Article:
I like to sing. My sister also likes to sing. If you knew us well, you would know this. There are a couple of reasons you should be aware of our singing behaviors. One: If you decide to take a road trip or participate in any other vehicular transportation with us, know that there will be singing. Two: If you don’t realize that riding with us means singing, chances are you will begin to talk while we’re riding and have to listen to the same song repeated ad nauseam, because you were yapping during our favorite verse of the song. (Pay closest attention to reason No. 2.) It is a serious pet peeve to both of us if, during one of our most stunning car performances, complete with the “Jesus, help me with this note” finger in the sky, you decide to tell us about work, politics or anything that’s not integral to what we’re doing at that very moment. I tell you this because I care about you, and if you happen to be riding with us, I want you to experience a variety of our best renditions without unnecessary repetitions. Ask The Boy — he’s been riding with me for years and has experienced many a song repeat. This isn’t a joke. Don’t test me.
There is another thing you should know about this habit of ours. If you think that changing the station or music genre mid-ride will save you … tsk tsk. You will be sad to know we are competent in our craft, fool. We can rip into Patsy Cline or Loretta Lynn something fierce. Don’t let the skin mislead you. We were raised on this stuff. We had country cousins and city cousins. Our experience bridged the gap from our early years of ’70s Stevie Wonder funk to our ’80s metal obsession to an all-around deep fall into country, world music and anything and everything we could wrap our brains around.
You probably can get us slightly quiet with a raï tune, but usually only because we are not fluent speakers of Arabic. Don’t let us find a lyric sheet or fall asleep and learn the lyrics via osmosis. If that happens — it’s on! I have learned many a Bollywood lyric in my sleep. Language won’t stop us!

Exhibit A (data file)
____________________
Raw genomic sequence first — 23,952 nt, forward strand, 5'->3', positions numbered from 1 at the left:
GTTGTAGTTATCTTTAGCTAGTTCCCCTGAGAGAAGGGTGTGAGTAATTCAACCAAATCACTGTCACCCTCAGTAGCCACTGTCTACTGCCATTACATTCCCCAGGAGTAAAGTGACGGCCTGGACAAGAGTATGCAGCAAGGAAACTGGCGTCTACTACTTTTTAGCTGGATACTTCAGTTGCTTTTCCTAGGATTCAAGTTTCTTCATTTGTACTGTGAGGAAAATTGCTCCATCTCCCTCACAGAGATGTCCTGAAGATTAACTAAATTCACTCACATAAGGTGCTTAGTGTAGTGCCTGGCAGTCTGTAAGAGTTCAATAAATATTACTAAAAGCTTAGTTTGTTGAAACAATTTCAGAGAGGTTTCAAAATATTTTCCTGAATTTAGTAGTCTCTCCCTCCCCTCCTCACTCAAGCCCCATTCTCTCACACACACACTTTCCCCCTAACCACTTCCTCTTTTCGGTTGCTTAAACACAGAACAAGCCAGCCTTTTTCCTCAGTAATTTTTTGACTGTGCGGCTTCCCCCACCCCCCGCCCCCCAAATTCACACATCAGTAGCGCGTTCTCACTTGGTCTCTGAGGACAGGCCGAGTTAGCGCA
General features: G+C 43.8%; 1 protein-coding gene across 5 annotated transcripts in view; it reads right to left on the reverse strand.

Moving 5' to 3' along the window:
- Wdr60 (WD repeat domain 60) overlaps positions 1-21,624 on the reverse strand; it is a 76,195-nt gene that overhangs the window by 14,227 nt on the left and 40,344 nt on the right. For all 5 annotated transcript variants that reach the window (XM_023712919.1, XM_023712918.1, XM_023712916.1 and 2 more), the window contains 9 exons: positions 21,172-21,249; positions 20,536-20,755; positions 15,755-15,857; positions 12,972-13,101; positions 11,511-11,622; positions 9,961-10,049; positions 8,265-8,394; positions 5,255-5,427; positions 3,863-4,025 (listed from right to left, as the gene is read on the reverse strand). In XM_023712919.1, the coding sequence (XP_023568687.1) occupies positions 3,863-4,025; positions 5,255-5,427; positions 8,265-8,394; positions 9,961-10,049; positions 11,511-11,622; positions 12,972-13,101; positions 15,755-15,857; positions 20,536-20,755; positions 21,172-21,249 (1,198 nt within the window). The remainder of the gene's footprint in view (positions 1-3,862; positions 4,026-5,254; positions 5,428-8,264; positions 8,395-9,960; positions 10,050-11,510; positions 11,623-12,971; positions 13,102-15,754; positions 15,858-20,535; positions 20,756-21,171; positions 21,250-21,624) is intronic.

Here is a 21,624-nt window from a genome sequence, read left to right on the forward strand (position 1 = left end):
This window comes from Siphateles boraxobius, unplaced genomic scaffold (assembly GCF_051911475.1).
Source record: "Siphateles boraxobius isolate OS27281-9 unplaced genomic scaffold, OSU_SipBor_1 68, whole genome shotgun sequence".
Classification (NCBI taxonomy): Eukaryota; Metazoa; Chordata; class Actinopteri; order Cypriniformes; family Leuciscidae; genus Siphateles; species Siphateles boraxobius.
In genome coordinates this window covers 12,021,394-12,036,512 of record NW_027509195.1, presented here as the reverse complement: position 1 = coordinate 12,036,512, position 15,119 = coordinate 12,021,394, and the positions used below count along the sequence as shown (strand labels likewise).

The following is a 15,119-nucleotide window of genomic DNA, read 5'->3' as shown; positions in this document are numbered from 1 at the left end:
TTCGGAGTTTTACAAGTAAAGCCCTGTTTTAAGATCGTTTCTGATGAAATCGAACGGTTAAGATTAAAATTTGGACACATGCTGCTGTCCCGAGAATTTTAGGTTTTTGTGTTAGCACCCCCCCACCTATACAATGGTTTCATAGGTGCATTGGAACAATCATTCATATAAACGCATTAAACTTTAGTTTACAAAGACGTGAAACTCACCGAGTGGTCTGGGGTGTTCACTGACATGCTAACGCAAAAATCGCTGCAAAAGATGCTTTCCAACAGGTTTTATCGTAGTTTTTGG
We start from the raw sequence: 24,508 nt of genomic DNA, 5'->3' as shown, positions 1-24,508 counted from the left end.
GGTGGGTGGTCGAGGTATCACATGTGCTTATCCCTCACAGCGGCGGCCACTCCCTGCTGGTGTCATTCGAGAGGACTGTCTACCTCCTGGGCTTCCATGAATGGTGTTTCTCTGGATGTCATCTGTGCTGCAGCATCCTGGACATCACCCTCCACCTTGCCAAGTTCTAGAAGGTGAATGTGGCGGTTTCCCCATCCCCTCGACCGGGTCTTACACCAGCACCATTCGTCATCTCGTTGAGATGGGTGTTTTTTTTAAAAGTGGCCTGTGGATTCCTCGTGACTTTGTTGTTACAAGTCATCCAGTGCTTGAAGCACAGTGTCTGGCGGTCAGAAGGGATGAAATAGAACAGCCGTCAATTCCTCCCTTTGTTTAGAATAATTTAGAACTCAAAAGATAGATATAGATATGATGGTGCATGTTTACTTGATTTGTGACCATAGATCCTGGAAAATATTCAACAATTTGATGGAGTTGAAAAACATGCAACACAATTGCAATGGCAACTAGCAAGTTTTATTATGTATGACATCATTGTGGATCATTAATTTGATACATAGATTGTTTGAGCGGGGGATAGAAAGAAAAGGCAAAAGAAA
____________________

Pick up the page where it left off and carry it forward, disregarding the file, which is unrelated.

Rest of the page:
Our father was a singer. Well, let me back that up. Our father could sing. He learned well how to imitate the singers he admired and could carry a song if he needed to. Our father was also a stand-up comedian. We were encouraged from a young age to sing; we were also encouraged to act silly enough or crack crazy enough jokes so that no one noticed our failings in the vocal-stylings department. We learned early to compensate for things we were not always successful at by developing another skill.
I think we learned the compensation skill too well. We are perhaps overly adaptive, rapidly changing before we’ve given ourselves a chance to fully develop a skill — except singing, and that’s what I’m talking about here. Singing is the one skill my sis and I have never thought to surrender, no matter how good we are (or aren’t) becoming. To us, our “Mariah Scary” dreams are complete when we’re singing.
The car is a major point of reference because there are several performance options: windows up, windows down, moving on the expressway or sitting in bumper-to-bumper traffic and singing to the car of teens next to you. These kids should know who the hell Rod Stewart is! The car provides a moving stage and the opportunity to do dances you could never recreate on a dance floor or an actual stage.
I challenge you to pack up your favorite CDs, learn the lyrics and pull up in your broke-down college ride, or your fancy BMW, and sing to the person in the car next to you. Here’s the thing, folks: We have lots of time to spend in our cars now. If you live or work in Indiana, you are used to long delays due to the bridge closure, so why not make it fun? Sing to someone today and make his or her traffic wait more fun.
Erica Rucker is a freelance weirdo, writer and professional wedding/portrait photographer at eElaine Photography.